[box cover]


Why do people hate Babel? This may sound like an odd question considering the 2006 film's success throughout that endless period of flesh-pressing and conscienceless politicking known as awards season, but, while there is a contingent that is deeply moved by Alejandro Gonzalez Inarritu's third and most artistically successful feature, there is an equally vocal legion that loathes the film for being everything from a "Crash Benetton" (per Samuel L. Jackson, who inveighed against the film while serving on the Cannes Film Festival's 2006 jury) to a "mechanistic chessboard" (as dubbed by Newsweek's David Ansen). Perhaps this extreme division shouldn't be so surprising, considering that Inarritu — working for the third (and, in light of a very nasty falling out, likely last) time with screenwriter Guillermo Arriga — went quickly from promising young auteur with Amores Perros (2000) to wanton miserablist with needlessly non-linear wallow 21 Grams (2003). Undoubtedly the most dour of the new Mexican cinema triumvirate, which also includes Guillermo del Toro and Alfonso Cuaron, Inarritu found himself branded as an aggressively downbeat purveyor of spiritual torment, which must be why so many exited Babel claiming it was just more of the depressing same. Worse, Inarritu — who got clobbered in some quarters for employing a confusingly fragmented narrative in 21 Grams — was this time taken to task for an overly schematic approach that improbably and too tidily wove together four divergent arcs stretching from Mexico to Morocco to Tokyo. The latter charge is not without its merits; the colliding stories — an American husband and wife (Brad Pitt and Cate Blanchett) contending with an inexplicable assault in the Moroccan desert, a deaf (!) Japanese schoolgirl's (Rinko Kikuchi) painful lurch into womanhood, and a Mexican housekeeper's (Adriana Barraza) unfortunate decision to take two young American children (Elle Fanning and Nathan Gamble) in her care to her son's below-the-border wedding — are massively contrived. Pitt's predicament requires a phenomenal suspension of belief given the global reach of the Internet and the fact that he has the exact coordinates of his location. Maybe in another era the American government would hit snags whilst extricating two of its citizens from a non-hostile country; nowadays, it's unlikely they wouldn't bully their way through the bureaucratic red tape and deal with the bad press later. Flawed internal logic is navigable provided the filmmaker possesses sufficient technique to immerse the viewer in his world — and Inarritu has an embarrassment of craft. Unfortunately, he also lapses into some embarrassingly banal dialogue during all three segments, hoping to keep certain issues vague so as to better hit the audience with stunning reveals later on (this is a particular annoyance in the Japanese segment). And he badly telegraphs the fourth arc (featuring two Moroccan boys responsible for Blanchett's semi-accidental shooting) as an anti-violence treatise that doesn't tie in with the Japanese arc the way he'd like it to. Yes, the movie is fraught with one eye-rolling contrivance after another, but these shortcomings are mostly excusable due to Inarritu's conviction and technique, and the fact that the emotional truths comprising the core of the film are genuine and universal. At 125 minutes, 21 Grams was a slog; clocking in at 142 minutes, Babel is an expertly paced rumination on the frustrating human disconnect that causes many of the world's problems. It's manipulative as can be, but one prefers structural dishonesty over emotional fraud, especially when it's all at the service of one of the most stunningly shot and edited movies of the year. Paramount presents Babel in a clean anamorphic transfer (1.85:1) with Dolby Digital 5.1 audio. This is a bare-bones release containing only a handful of theatrical trailers. Keep-case.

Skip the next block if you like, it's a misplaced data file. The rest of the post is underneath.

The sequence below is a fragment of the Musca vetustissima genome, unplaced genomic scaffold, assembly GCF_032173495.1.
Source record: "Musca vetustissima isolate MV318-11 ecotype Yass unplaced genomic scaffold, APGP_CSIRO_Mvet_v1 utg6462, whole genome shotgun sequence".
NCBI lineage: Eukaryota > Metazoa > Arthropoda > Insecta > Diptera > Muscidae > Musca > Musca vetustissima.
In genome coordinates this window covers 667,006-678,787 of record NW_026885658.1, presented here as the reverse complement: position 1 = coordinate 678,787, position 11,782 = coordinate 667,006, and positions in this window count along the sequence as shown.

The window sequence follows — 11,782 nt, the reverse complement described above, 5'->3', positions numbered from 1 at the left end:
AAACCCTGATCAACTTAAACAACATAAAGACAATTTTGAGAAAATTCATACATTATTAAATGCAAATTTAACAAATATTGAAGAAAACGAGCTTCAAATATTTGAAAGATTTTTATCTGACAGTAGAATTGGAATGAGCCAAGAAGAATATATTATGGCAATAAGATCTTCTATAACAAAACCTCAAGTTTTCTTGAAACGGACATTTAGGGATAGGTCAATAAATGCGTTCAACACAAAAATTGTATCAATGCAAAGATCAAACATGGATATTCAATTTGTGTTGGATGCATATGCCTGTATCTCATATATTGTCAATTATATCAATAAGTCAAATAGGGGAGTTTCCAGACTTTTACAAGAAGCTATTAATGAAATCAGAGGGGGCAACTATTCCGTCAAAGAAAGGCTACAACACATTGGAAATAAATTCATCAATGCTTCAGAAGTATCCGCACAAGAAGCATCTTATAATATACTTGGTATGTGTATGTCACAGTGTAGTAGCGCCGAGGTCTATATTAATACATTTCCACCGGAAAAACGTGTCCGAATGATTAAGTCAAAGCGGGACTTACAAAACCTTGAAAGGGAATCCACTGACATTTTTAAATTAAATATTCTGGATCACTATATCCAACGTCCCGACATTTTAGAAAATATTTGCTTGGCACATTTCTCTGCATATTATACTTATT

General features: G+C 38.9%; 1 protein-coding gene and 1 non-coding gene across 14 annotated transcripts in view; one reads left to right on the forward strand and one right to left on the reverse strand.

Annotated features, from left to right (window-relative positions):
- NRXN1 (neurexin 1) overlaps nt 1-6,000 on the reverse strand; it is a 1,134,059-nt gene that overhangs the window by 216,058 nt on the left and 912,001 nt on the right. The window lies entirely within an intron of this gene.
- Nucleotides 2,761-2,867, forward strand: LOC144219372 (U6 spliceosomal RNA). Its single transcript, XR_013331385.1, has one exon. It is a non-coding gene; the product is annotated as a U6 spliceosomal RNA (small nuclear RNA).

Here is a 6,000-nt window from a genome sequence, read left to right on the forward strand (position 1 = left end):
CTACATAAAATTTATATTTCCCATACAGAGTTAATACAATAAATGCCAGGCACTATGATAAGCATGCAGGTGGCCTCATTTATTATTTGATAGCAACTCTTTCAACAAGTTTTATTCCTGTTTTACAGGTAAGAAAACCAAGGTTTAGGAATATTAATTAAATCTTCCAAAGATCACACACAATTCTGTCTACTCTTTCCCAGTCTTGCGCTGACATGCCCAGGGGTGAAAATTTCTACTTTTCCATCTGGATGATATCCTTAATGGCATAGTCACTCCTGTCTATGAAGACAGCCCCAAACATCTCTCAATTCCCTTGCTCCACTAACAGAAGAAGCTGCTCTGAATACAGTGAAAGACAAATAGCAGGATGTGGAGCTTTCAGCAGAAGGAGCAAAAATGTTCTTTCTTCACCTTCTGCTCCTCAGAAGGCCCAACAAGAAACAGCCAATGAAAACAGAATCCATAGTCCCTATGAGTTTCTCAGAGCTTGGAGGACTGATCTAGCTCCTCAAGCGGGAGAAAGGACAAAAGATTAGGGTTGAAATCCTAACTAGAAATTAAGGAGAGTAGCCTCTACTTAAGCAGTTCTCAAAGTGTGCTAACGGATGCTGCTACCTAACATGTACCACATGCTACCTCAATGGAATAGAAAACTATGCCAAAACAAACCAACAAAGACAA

—Clarence Beaks

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